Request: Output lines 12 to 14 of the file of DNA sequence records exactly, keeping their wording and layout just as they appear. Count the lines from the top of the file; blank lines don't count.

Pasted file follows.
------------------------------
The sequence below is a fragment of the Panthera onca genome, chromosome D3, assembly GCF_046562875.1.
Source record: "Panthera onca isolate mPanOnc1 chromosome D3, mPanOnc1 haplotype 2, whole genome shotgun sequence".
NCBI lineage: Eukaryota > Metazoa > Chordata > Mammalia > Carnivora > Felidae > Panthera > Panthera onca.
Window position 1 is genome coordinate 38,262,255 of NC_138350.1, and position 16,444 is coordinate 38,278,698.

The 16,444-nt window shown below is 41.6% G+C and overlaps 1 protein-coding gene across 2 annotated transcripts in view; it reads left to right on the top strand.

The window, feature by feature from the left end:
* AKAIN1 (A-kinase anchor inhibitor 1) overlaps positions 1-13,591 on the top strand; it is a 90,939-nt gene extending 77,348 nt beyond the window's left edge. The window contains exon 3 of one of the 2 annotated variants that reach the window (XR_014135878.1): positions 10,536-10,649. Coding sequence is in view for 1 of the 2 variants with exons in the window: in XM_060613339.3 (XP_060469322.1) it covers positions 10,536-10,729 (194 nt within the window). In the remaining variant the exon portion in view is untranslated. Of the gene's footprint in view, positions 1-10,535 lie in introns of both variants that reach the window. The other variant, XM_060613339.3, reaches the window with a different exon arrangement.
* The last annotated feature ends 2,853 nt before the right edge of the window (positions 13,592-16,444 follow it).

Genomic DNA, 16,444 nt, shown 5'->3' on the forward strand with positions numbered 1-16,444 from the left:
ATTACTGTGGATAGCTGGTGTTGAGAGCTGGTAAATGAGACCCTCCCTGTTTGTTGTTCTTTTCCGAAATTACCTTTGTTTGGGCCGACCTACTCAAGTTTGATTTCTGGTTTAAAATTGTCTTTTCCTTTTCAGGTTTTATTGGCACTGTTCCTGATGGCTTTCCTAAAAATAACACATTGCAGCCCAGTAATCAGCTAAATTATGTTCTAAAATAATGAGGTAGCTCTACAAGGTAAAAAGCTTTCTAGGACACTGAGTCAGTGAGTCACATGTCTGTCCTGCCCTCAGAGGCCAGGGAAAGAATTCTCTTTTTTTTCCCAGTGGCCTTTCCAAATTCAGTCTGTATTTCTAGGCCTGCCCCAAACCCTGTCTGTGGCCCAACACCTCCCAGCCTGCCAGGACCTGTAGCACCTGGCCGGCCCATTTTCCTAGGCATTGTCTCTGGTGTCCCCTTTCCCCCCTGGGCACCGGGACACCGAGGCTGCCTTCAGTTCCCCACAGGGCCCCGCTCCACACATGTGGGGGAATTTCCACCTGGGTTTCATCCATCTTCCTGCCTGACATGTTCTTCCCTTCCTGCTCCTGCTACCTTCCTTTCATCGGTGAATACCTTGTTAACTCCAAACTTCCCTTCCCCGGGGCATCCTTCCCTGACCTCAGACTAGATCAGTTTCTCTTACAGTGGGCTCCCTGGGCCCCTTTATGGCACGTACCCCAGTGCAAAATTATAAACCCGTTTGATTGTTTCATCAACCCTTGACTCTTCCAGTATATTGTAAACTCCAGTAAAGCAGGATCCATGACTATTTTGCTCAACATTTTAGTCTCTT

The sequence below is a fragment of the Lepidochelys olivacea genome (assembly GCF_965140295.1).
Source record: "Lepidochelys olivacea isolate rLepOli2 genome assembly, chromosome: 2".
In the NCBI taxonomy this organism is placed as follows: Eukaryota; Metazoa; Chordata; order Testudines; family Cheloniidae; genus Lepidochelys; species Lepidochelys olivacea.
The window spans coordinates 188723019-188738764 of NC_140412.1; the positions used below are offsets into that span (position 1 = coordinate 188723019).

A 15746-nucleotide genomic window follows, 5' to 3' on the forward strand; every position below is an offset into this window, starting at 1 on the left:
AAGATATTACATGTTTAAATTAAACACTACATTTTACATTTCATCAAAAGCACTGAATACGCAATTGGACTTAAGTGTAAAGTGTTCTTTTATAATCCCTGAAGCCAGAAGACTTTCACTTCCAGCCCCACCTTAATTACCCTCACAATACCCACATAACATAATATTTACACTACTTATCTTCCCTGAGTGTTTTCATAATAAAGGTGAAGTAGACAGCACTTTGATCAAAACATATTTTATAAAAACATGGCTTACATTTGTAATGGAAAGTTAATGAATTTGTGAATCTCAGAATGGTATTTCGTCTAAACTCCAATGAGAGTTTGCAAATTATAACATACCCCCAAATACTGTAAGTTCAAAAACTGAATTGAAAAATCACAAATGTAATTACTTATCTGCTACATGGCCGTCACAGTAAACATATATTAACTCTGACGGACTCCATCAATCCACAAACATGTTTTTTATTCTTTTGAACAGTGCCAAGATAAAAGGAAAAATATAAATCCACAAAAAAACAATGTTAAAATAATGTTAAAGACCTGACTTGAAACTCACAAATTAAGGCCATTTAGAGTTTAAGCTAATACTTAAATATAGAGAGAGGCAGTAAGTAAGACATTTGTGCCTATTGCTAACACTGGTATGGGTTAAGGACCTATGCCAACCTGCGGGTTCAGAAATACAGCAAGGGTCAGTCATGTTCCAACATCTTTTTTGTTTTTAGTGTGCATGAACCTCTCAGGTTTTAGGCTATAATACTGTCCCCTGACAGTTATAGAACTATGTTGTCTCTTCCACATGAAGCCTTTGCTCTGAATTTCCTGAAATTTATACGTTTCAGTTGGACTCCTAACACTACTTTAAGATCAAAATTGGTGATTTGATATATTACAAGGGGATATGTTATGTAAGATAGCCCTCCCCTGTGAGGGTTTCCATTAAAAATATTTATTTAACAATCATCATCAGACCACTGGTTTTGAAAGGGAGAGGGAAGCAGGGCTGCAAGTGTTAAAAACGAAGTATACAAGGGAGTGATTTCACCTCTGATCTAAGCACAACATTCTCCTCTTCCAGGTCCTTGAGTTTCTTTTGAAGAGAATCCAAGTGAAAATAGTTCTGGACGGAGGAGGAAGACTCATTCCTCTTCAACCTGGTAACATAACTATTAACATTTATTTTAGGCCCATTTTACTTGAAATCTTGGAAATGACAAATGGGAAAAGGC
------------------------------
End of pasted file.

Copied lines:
Source record: "Lepidochelys olivacea isolate rLepOli2 genome assembly, chromosome: 2".
In the NCBI taxonomy this organism is placed as follows: Eukaryota; Metazoa; Chordata; order Testudines; family Cheloniidae; genus Lepidochelys; species Lepidochelys olivacea.
The window spans coordinates 188723019-188738764 of NC_140412.1; the positions used below are offsets into that span (position 1 = coordinate 188723019).